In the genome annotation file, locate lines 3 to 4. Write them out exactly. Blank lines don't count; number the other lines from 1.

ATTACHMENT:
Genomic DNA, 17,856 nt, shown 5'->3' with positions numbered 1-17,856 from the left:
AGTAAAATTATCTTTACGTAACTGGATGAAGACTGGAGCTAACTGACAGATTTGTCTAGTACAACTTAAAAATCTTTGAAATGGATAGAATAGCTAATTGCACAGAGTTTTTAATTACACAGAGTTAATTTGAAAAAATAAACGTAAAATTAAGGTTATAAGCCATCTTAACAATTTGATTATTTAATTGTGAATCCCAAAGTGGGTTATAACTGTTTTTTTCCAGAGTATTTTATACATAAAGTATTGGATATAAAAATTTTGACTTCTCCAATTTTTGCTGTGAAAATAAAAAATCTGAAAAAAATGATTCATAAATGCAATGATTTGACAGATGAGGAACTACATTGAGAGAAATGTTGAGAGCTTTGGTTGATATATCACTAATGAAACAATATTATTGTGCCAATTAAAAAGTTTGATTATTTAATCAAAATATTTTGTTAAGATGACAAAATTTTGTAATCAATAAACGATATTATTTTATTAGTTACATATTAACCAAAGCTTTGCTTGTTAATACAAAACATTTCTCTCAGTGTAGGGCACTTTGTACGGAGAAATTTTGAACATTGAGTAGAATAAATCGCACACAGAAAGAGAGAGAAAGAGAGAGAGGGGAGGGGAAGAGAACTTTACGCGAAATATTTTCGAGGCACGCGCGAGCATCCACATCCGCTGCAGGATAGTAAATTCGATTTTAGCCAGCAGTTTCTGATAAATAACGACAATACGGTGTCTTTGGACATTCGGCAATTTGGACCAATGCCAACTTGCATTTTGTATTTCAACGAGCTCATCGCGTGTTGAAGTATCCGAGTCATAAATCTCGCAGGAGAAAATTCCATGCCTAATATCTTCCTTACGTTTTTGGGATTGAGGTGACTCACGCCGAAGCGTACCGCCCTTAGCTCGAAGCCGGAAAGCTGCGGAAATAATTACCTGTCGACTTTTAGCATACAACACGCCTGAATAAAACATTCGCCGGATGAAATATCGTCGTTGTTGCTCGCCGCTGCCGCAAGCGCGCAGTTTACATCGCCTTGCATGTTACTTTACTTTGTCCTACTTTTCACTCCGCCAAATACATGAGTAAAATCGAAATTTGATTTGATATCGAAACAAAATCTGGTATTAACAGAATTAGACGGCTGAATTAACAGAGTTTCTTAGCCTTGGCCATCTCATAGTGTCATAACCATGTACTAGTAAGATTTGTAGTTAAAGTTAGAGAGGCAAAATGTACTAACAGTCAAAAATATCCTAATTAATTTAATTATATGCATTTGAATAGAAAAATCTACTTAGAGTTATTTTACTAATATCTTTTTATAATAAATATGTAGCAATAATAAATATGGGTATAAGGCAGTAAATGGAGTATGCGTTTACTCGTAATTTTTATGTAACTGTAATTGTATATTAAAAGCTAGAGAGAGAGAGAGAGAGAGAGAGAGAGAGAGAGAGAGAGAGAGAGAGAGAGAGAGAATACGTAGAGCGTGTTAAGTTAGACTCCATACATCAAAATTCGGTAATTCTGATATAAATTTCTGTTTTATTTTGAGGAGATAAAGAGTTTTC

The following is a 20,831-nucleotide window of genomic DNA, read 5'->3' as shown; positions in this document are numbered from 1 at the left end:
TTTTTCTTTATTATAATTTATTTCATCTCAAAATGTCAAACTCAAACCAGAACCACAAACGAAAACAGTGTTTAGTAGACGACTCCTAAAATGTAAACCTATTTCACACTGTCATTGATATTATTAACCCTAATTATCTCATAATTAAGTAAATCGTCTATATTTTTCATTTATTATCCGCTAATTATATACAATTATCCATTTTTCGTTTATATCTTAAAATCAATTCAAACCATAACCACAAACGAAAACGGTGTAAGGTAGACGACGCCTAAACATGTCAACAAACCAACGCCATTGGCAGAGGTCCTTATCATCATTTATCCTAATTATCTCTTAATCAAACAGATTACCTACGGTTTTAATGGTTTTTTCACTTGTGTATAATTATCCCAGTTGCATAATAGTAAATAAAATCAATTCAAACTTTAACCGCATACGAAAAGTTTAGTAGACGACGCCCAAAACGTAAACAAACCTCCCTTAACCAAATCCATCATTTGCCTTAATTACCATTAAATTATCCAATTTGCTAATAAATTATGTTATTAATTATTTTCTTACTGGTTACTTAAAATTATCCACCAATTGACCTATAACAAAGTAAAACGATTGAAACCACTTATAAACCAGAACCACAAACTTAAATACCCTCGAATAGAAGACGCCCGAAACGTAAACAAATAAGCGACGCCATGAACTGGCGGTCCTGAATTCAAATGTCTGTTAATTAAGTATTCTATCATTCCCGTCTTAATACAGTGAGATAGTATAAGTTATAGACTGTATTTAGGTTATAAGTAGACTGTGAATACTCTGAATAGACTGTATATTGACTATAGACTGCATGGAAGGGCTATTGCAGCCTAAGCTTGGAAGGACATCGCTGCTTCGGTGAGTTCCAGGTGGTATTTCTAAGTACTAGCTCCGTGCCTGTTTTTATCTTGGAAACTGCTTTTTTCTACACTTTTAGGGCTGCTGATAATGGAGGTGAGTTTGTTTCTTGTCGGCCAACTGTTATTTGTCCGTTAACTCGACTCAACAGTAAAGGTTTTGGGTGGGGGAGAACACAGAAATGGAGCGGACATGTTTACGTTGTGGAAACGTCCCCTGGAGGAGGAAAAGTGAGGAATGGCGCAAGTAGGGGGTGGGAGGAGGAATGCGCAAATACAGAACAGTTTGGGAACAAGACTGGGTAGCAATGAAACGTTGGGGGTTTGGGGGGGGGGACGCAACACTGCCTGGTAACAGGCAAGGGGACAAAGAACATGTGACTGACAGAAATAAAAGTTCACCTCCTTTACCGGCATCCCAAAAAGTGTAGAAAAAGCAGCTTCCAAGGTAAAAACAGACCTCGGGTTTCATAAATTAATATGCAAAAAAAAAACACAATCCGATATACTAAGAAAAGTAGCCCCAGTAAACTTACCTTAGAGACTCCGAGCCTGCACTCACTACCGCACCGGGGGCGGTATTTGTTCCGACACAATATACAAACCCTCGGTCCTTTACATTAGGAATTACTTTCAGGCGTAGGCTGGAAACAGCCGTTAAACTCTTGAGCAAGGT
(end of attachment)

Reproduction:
The following is a 20,831-nucleotide window of genomic DNA, read 5'->3' as shown; positions in this document are numbered from 1 at the left end:
TTTTTCTTTATTATAATTTATTTCATCTCAAAATGTCAAACTCAAACCAGAACCACAAACGAAAACAGTGTTTAGTAGACGACTCCTAAAATGTAAACCTATTTCACACTGTCATTGATATTATTAACCCTAATTATCTCATAATTAAGTAAATCGTCTATATTTTTCATTTATTATCCGCTAATTATATACAATTATCCATTTTTCGTTTATATCTTAAAATCAATTCAAACCATAACCACAAACGAAAACGGTGTAAGGTAGACGACGCCTAAACATGTCAACAAACCAACGCCATTGGCAGAGGTCCTTATCATCATTTATCCTAATTATCTCTTAATCAAACAGATTACCTACGGTTTTAATGGTTTTTTCACTTGTGTATAATTATCCCAGTTGCATAATAGTAAATAAAATCAATTCAAACTTTAACCGCATACGAAAAGTTTAGTAGACGACGCCCAAAACGTAAACAAACCTCCCTTAACCAAATCCATCATTTGCCTTAATTACCATTAAATTATCCAATTTGCTAATAAATTATGTTATTAATTATTTTCTTACTGGTTACTTAAAATTATCCACCAATTGACCTATAACAAAGTAAAACGATTGAAACCACTTATAAACCAGAACCACAAACTTAAATACCCTCGAATAGAAGACGCCCGAAACGTAAACAAATAAGCGACGCCATGAACTGGCGGTCCTGAATTCAAATGTCTGTTAATTAAGTATTCTATCATTCCCGTCTTAATACAGTGAGATAGTATAAGTTATAGACTGTATTTAGGTTATAAGTAGACTGTGAATACTCTGAATAGACTGTATATTGACTATAGACTGCATGGAAGGGCTATTGCAGCCTAAGCTTGGAAGGACATCGCTGCTTCGGTGAGTTCCAGGTGGTATTTCTAAGTACTAGCTCCGTGCCTGTTTTTATCTTGGAAACTGCTTTTTTCTACACTTTTAGGGCTGCTGATAATGGAGGTGAGTTTGTTTCTTGTCGGCCAACTGTTATTTGTCCGTTAACTCGACTCAACAGTAAAGGTTTTGGGTGGGGGAGAACACAGAAATGGAGCGGACATGTTTACGTTGTGGAAACGTCCCCTGGAGGAGGAAAAGTGAGGAATGGCGCAAGTAGGGGGTGGGAGGAGGAATGCGCAAATACAGAACAGTTTGGGAACAAGACTGGGTAGCAATGAAACGTTGGGGGTTTGGGGGGGGGGACGCAACACTGCCTGGTAACAGGCAAGGGGACAAAGAACATGTGACTGACAGAAATAAAAGTTCACCTCCTTTACCGGCATCCCAAAAAGTGTAGAAAAAGCAGCTTCCAAGGTAAAAACAGACCTCGGGTTTCATAAATTAATATGCAAAAAAAAAACACAATCCGATATACTAAGAAAAGTAGCCCCAGTAAACTTACCTTAGAGACTCCGAGCCTGCACTCACTACCGCACCGGGGGCGGTATTTGTTCCGACACAATATACAAACCCTCGGTCCTTTACATTAGGAATTACTTTCAGGCGTAGGCTGGAAACAGCCGTTAAACTCTTGAGCAAGGT